London is one of the most vibrant cities in the world, if not the most. Every corner hides a story to be discovered. Every new building is a challenge for a city which has evolved organically. And there’s so much history embedded within its walls that the fun facts are uncountable. With so much going on so quickly, the unusual has become the norm.
As many of you know, I’ve been exploring every corner of London while writing Architectour London Guide. I’ve visited some of the most amazing places in the English capital and today I want to share with you my favorites. If you are planning a trip to London soon, continue reading.
Which is your favorite?
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1. Spot the bearded woman at Westminster Abbey
A statue of Saint Wilgefortis stands in the Lady Chapel of Henry VII and is notable for being the only statue in the Abbey of a bearded woman. Legend has it that Saint Wilgefortis prayed to be made repulsive in order to escape a forced marriage. Her prayers were answered and she was given a beard (a massive one). Now she is the patron saint of women who wish to be liberated from abusive husbands. Well, don’t miss this statue, it will make you chuckle.
Location: 20 Deans Yd (Google)
2. Have a pint at an 19th Century Bank Hall
Built in 1893 as the Counting House, a magnificent banking hall in the middle of the City. You will be surprised to know that many of the old fixtures and fittings are still there but probably the most impressive: the chandeliers and high domed ceiling look as it used to look back in the day. The atmosphere is quite original too, as you’ll be surrounded by proper English businessmen in immaculate suits.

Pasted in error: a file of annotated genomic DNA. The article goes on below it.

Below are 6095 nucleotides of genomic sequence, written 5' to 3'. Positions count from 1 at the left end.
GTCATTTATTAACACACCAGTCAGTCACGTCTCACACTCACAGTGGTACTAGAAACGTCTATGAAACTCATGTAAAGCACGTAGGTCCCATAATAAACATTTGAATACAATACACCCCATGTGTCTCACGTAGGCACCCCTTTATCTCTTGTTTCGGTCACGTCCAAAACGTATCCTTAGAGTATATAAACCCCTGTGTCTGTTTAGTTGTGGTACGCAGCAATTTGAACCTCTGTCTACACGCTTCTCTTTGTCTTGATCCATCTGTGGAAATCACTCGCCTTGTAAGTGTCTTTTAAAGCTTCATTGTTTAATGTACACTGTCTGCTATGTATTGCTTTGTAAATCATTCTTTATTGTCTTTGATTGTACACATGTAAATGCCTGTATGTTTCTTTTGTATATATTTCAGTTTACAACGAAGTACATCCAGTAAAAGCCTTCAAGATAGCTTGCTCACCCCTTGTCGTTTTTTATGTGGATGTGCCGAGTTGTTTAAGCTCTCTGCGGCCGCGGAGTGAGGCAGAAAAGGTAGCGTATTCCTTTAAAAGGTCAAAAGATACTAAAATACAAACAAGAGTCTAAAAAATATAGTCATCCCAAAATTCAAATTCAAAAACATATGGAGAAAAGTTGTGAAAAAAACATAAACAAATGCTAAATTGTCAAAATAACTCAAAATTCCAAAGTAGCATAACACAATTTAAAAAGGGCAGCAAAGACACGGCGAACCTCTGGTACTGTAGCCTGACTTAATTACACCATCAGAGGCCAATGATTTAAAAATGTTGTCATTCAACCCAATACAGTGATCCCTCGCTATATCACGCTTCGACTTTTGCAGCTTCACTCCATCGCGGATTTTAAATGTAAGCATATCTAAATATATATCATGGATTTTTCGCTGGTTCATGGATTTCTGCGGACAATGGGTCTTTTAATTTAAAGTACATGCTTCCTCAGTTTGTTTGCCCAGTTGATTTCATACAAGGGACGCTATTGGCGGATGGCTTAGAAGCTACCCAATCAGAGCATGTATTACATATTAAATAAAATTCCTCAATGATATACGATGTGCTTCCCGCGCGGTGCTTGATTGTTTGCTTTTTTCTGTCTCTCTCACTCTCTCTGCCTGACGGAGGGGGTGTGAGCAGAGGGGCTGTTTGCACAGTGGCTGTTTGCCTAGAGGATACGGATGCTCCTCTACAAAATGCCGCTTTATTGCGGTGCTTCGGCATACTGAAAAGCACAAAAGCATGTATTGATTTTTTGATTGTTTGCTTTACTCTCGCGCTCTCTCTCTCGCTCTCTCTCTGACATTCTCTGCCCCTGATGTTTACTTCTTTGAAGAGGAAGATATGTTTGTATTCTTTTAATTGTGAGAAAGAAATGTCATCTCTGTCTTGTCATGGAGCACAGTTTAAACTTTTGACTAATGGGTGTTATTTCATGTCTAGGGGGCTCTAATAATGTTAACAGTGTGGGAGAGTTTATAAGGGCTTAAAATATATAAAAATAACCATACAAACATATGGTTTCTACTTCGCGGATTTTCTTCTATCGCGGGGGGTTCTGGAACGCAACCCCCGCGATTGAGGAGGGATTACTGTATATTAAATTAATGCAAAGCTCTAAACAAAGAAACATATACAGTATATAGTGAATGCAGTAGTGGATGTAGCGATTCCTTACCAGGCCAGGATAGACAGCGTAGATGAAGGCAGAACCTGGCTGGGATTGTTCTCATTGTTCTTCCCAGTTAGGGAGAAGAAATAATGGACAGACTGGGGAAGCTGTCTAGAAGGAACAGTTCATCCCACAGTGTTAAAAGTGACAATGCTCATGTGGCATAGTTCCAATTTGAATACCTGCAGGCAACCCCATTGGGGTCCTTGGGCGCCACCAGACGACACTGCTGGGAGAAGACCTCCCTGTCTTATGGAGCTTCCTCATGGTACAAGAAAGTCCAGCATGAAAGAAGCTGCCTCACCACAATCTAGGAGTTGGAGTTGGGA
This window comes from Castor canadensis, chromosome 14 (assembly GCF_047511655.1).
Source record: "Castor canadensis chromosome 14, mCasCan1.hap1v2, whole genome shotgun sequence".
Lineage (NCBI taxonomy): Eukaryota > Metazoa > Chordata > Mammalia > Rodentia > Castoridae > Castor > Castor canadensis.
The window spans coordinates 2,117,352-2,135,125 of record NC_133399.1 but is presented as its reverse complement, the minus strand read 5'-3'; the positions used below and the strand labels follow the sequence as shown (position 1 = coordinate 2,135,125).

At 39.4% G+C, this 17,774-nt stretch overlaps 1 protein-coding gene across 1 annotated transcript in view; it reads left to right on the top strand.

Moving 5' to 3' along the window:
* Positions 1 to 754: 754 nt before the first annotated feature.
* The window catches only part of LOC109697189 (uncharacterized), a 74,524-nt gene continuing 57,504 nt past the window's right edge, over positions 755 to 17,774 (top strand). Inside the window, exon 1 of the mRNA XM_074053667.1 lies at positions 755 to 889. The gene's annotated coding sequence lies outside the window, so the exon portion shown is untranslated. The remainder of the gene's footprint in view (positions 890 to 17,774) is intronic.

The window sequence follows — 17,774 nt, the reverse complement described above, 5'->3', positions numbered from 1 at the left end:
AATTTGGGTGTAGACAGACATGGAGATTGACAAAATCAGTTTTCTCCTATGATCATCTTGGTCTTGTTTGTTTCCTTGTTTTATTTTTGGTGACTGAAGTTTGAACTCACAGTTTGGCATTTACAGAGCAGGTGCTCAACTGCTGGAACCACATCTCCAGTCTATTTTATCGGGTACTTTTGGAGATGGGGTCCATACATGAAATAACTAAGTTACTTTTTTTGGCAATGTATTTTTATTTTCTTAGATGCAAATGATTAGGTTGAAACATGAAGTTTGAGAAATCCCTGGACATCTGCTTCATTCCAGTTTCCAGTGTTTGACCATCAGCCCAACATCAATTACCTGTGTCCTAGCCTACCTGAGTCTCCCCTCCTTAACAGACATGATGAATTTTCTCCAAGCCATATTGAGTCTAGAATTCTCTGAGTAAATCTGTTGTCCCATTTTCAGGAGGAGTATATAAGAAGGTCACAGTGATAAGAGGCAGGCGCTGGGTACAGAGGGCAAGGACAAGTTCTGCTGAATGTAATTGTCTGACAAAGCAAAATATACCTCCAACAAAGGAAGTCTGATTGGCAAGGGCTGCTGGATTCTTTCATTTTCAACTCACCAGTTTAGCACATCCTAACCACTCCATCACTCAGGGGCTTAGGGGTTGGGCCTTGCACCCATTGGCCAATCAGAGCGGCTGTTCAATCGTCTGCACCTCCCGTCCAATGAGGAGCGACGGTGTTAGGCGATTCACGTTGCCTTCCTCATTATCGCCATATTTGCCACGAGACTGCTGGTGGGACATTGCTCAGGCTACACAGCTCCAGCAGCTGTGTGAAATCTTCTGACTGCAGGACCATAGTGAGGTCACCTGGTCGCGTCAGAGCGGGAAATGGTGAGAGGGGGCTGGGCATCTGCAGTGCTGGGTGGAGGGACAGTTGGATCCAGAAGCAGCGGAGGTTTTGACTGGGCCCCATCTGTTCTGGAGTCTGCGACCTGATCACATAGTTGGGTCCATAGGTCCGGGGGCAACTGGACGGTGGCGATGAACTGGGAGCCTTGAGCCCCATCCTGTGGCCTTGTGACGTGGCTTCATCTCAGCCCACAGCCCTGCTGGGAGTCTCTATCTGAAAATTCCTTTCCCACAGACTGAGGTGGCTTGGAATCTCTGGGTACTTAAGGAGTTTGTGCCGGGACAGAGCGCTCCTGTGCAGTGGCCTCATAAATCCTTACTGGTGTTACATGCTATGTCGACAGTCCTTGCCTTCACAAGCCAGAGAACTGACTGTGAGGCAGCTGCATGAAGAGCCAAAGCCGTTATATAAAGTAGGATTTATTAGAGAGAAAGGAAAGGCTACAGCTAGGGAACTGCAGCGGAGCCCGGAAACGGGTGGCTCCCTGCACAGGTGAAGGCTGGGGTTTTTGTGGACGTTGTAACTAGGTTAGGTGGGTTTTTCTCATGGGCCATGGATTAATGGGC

Location: 50 Cornhill (Google)
3. Surprise your special one with a movie night in the best cinema
If you are a movie addict, you will love watching the new releases from the amazingly confortable front row beds of the Electric Cinema. London has quite a few remarkable cinemas, being this the best one. Can’t explain if it’s the Notting Hill’s unique atmosphere or the red velvet furniture but coming here is quite a thing.
Location: 191 Portobello Rd (Google)
Admission: £35 (two people)
4. Buy an architecture book at London’s best designed book store
Selgas Cano Architects, best known for designing the Serpentine Pavilion of 2015, have other amazing buildings in London such as Second Home (what a design!) and this little and delightful book shop. I could spend hours and hours here, browsing anything from contemporary design to fashion. It’s specially charming on rainy days by the way!
Location: 65 Hanbury St (Google)
5. Witness Notting Hill’s fake houses
There’s a block of fake houses in the middle of beautiful Notting Hill. The Metropolitan Railway, the world’s first underground railway, had a route between Paddington and Bayswater and needed the demolition of 23 and 24 Leinster Gardens to keep the underground tunnels clear of smoke and steam. The exposed area was used by steam locomotives to let off steam and smoke, which may not have been too pleasant for the neighbouring houses.
Location: 24 Leinster Gardens (Google)
6. Take a friend out for coffee in the crypt of a church